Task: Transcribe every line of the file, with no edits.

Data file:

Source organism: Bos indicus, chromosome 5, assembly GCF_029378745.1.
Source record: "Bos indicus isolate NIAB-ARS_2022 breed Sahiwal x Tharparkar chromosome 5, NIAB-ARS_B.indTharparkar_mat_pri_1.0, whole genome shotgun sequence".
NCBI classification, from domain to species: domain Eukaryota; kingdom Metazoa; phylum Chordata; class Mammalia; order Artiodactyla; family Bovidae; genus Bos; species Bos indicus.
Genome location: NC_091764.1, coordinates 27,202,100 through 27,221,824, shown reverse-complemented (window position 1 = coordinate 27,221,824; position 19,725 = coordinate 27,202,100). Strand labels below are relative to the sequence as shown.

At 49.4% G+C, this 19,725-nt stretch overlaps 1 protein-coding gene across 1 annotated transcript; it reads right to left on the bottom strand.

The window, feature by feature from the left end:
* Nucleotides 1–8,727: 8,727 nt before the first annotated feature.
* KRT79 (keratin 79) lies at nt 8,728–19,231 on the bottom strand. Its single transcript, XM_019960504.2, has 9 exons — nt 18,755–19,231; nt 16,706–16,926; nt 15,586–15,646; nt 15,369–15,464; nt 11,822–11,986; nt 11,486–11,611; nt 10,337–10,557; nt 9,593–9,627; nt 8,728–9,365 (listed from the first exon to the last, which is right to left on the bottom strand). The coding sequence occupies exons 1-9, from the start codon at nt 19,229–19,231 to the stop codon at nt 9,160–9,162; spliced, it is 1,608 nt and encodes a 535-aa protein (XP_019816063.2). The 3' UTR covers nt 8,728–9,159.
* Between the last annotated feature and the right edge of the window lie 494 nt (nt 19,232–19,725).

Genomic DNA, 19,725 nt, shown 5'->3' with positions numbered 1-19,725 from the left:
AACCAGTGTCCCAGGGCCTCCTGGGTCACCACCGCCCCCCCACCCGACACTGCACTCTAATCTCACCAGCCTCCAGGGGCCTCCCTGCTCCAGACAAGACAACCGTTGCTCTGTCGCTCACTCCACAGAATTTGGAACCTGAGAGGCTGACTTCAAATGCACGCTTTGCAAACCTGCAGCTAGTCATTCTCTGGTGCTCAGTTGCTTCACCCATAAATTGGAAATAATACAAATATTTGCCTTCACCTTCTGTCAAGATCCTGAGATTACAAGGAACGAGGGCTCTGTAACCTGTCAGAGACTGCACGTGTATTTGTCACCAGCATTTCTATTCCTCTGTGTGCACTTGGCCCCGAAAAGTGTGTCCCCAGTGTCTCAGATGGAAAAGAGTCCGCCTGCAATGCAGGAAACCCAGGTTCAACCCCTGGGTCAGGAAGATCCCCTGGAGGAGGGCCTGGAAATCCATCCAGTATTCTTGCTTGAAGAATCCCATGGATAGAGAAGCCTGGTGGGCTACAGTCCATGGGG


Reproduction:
Source organism: Bos indicus, chromosome 5, assembly GCF_029378745.1.
Source record: "Bos indicus isolate NIAB-ARS_2022 breed Sahiwal x Tharparkar chromosome 5, NIAB-ARS_B.indTharparkar_mat_pri_1.0, whole genome shotgun sequence".
NCBI classification, from domain to species: domain Eukaryota; kingdom Metazoa; phylum Chordata; class Mammalia; order Artiodactyla; family Bovidae; genus Bos; species Bos indicus.
Genome location: NC_091764.1, coordinates 27,202,100 through 27,221,824, shown reverse-complemented (window position 1 = coordinate 27,221,824; position 19,725 = coordinate 27,202,100). Strand labels below are relative to the sequence as shown.

At 49.4% G+C, this 19,725-nt stretch overlaps 1 protein-coding gene across 1 annotated transcript; it reads right to left on the bottom strand.

The window, feature by feature from the left end:
* Nucleotides 1–8,727: 8,727 nt before the first annotated feature.
* KRT79 (keratin 79) lies at nt 8,728–19,231 on the bottom strand. Its single transcript, XM_019960504.2, has 9 exons — nt 18,755–19,231; nt 16,706–16,926; nt 15,586–15,646; nt 15,369–15,464; nt 11,822–11,986; nt 11,486–11,611; nt 10,337–10,557; nt 9,593–9,627; nt 8,728–9,365 (listed from the first exon to the last, which is right to left on the bottom strand). The coding sequence occupies exons 1-9, from the start codon at nt 19,229–19,231 to the stop codon at nt 9,160–9,162; spliced, it is 1,608 nt and encodes a 535-aa protein (XP_019816063.2). The 3' UTR covers nt 8,728–9,159.
* Between the last annotated feature and the right edge of the window lie 494 nt (nt 19,232–19,725).

Genomic DNA, 19,725 nt, shown 5'->3' with positions numbered 1-19,725 from the left:
AACCAGTGTCCCAGGGCCTCCTGGGTCACCACCGCCCCCCCACCCGACACTGCACTCTAATCTCACCAGCCTCCAGGGGCCTCCCTGCTCCAGACAAGACAACCGTTGCTCTGTCGCTCACTCCACAGAATTTGGAACCTGAGAGGCTGACTTCAAATGCACGCTTTGCAAACCTGCAGCTAGTCATTCTCTGGTGCTCAGTTGCTTCACCCATAAATTGGAAATAATACAAATATTTGCCTTCACCTTCTGTCAAGATCCTGAGATTACAAGGAACGAGGGCTCTGTAACCTGTCAGAGACTGCACGTGTATTTGTCACCAGCATTTCTATTCCTCTGTGTGCACTTGGCCCCGAAAAGTGTGTCCCCAGTGTCTCAGATGGAAAAGAGTCCGCCTGCAATGCAGGAAACCCAGGTTCAACCCCTGGGTCAGGAAGATCCCCTGGAGGAGGGCCTGGAAATCCATCCAGTATTCTTGCTTGAAGAATCCCATGGATAGAGAAGCCTGGTGGGCTACAGTCCATGGGG